Rev. Mark Watson/Pastor
PENTECOST: THE RECEPTION OF THE HOLY SPIRIT
Almost 90 days ago we began the Season of Lent. Lent was a time of turning away from sin and toward God and a time of reflecting on the meaning of our baptism. Lent ended with the celebration of the Triduum on Holy Thursday evening. This sacred time allowed us to anticipate the upcoming celebration of Easter. At the Easter Vigil and Easter Sunday Masses, we celebrated the initiation sacraments of Baptism, Confirmation and First Communion. These were glorious celebrations. Please keep our newly initiated in your prayers.
On Easter Sunday we began the Season of Easter. Throughout the Easter Season, we have reflected on the meaning of the resurrection of Christ and the new life that we have received through Baptism, Confirmation, and Eucharist.
This weekend we celebrate the Feast of Pentecost. Pentecost is the celebration of the sending of the Holy Spirit. This event which closes the Season of Easter is also the last event in the Paschal Mystery – the Suffering, Death, Resurrection, Ascension, and Sending of the Spirit. They are the central mysteries of our salvation.
Pentecost is often called the Birthday of the Church because after the Apostles receive the Holy Spirit they go out boldly and bring the Good News of Jesus Christ to the ends of the earth. It is the celebration which marks the beginning of the ministry and life of the Church. It is a celebration which reminds us that we received the Holy Spirit in Baptism and Confirmation and that through the power of the Holy Spirit we are called to bring the Good News of salvation to those whom we meet.
In his article “The Message of Pentecost” Karl Rahner makes the following points. First Rahner says that Pentecost shows that “God is ours.” Pentecost celebrates that God has given us his whole being without reserve through his gift of the Holy Spirit. Pentecost shows that God loves us and has blessed us with himself. Rahner states that we should not lose sight of just how blessed we are to have received the gift of the Holy Spirit.
We first receive the Holy Spirit in Baptism. In order to remain in the Holy Spirit, we must be a people of conversion. Conversion means turning away from sin and back to God. This conversion is to take place each day.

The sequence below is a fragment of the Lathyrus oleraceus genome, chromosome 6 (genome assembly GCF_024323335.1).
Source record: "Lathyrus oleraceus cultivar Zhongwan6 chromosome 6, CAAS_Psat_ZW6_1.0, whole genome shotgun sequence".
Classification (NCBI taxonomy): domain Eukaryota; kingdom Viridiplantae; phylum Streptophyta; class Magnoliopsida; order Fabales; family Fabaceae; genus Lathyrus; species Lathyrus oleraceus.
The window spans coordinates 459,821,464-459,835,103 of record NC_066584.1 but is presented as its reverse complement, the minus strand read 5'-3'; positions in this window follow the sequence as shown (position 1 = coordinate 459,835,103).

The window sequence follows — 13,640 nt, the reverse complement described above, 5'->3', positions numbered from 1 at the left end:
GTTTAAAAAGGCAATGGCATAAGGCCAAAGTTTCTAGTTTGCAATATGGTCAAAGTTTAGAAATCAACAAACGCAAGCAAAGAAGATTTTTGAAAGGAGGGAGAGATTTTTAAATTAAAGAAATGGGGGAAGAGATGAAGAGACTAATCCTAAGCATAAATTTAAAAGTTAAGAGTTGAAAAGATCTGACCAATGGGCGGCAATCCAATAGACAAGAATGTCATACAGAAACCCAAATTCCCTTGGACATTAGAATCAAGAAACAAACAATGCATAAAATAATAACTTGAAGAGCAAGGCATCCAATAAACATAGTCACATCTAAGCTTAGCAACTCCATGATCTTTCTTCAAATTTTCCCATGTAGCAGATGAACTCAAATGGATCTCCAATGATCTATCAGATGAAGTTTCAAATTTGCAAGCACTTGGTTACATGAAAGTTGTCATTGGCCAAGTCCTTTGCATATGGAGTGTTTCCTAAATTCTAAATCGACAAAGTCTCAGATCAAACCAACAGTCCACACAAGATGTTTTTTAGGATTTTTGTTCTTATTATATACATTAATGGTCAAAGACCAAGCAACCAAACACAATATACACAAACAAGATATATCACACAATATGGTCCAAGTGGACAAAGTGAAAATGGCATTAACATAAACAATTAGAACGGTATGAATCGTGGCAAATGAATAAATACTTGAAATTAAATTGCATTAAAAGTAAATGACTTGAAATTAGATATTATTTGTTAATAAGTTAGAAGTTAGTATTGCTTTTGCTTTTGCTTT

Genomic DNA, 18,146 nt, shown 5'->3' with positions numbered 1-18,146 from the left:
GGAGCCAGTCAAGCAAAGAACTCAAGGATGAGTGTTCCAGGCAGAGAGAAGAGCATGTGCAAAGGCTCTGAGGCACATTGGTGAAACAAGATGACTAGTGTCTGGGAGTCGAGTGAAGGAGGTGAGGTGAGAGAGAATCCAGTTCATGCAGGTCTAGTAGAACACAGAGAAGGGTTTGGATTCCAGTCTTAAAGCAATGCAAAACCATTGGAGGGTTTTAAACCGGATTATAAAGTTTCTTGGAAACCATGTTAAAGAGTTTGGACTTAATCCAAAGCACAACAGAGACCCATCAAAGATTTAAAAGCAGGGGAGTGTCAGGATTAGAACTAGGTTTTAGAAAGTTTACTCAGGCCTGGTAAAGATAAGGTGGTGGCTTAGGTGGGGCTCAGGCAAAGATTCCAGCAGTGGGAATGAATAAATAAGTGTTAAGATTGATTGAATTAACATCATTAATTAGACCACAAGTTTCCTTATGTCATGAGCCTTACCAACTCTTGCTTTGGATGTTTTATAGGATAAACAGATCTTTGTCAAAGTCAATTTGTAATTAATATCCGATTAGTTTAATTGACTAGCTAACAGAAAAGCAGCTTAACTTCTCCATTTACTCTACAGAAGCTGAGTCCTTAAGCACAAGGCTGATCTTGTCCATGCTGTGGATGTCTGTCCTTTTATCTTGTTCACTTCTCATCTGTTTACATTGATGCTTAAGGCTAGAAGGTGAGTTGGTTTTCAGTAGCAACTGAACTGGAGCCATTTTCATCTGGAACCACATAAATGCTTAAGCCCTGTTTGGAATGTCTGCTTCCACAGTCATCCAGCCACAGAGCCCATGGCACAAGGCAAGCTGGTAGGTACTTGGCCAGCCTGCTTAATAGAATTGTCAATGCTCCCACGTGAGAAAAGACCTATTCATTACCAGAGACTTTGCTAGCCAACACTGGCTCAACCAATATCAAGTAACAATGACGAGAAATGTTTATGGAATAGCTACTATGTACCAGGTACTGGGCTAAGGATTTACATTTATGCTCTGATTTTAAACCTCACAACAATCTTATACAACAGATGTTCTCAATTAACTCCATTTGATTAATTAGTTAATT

The Holy Spirit is always with us, even in times of darkness and pain when we do not feel the Spirit’s presence. The Holy Spirit is God’s gift of love that cannot be earned nor controlled.
The readings that we will hear this weekend first show that the Holy Spirit works in our interior spiritual lives to transform and recreate us. The Gospel writer John speaks of the Holy Spirit reminding us of the words of Jesus and leading us to all truth. So we are to listen to the guidance of the Holy Spirit within our lives.
While the Holy Spirit transforms our individual lives, we receive the Holy Spirit for the upbuilding of the community. Through the Holy Spirit, we receive spiritual gifts so that we can better share our faith with others. In addition, the Holy Spirit gave the Apostles a sense of boldness which allowed them to move beyond their fear and share the Good News of Jesus Christ. Thus the Holy Spirit not only works within our lives but helps to shape how we publicly live and share our faith.
My reflection on the working of the Holy Spirit has led me to ask a question. How do we open ourselves to both hear the guidance of the Holy Spirit and to live out the gifts of the Holy Spirit? The answer for me is twofold. First, we are to be a people of prayer and reflection who listen to the Spirit within. Second, we are to live lives of holiness which do not quench the presence of the Holy Spirit. The holiness of life allows us to listen to God and then to faithfully follow the promptings of God.
The presence of the Holy Spirit helped the disciples to share their faith and to form the new Christian community. As we look ahead to the future of our parish let us reflect on how each of us will use our spiritual gifts to build up our community.
I invite all parishioners to reflect on how God is calling you to use your spiritual gifts to work with Fr. Fidel in building up Christ the King Church. This may come through youth ministry, RCIA, Small Faith Communities, social events, Parish School of Religion, visiting the sick, St. Vincent de Paul, retreats and Adult Faith Formation.
May we open ourselves to the life of the Spirit within us. May we allow ourselves to become the living stones with which God will build up our parish community.
A blessed week to all! Fr. Mark